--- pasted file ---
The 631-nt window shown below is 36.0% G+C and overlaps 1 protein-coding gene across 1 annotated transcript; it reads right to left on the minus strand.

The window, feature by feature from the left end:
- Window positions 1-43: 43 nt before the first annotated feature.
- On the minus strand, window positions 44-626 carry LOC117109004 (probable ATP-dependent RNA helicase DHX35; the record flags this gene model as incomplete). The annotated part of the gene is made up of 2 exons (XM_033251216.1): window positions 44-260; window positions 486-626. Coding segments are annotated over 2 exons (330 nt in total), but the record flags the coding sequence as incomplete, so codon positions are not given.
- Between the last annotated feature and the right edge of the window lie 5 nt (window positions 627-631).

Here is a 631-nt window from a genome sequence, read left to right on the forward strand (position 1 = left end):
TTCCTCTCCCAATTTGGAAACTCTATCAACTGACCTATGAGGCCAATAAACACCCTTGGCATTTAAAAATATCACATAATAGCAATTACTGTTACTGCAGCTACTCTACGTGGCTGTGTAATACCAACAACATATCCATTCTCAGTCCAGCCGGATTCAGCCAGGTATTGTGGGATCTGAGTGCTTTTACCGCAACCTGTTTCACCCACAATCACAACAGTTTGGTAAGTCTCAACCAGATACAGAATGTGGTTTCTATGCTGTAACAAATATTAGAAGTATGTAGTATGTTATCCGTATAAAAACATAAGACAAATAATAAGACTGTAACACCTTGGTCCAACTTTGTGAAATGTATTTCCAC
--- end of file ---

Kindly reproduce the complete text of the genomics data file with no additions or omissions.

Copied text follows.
The 631-nt window shown below is 36.0% G+C and overlaps 1 protein-coding gene across 1 annotated transcript; it reads right to left on the minus strand.

The window, feature by feature from the left end:
- Window positions 1-43: 43 nt before the first annotated feature.
- On the minus strand, window positions 44-626 carry LOC117109004 (probable ATP-dependent RNA helicase DHX35; the record flags this gene model as incomplete). The annotated part of the gene is made up of 2 exons (XM_033251216.1): window positions 44-260; window positions 486-626. Coding segments are annotated over 2 exons (330 nt in total), but the record flags the coding sequence as incomplete, so codon positions are not given.
- Between the last annotated feature and the right edge of the window lie 5 nt (window positions 627-631).

Here is a 631-nt window from a genome sequence, read left to right on the forward strand (position 1 = left end):
TTCCTCTCCCAATTTGGAAACTCTATCAACTGACCTATGAGGCCAATAAACACCCTTGGCATTTAAAAATATCACATAATAGCAATTACTGTTACTGCAGCTACTCTACGTGGCTGTGTAATACCAACAACATATCCATTCTCAGTCCAGCCGGATTCAGCCAGGTATTGTGGGATCTGAGTGCTTTTACCGCAACCTGTTTCACCCACAATCACAACAGTTTGGTAAGTCTCAACCAGATACAGAATGTGGTTTCTATGCTGTAACAAATATTAGAAGTATGTAGTATGTTATCCGTATAAAAACATAAGACAAATAATAAGACTGTAACACCTTGGTCCAACTTTGTGAAATGTATTTCCAC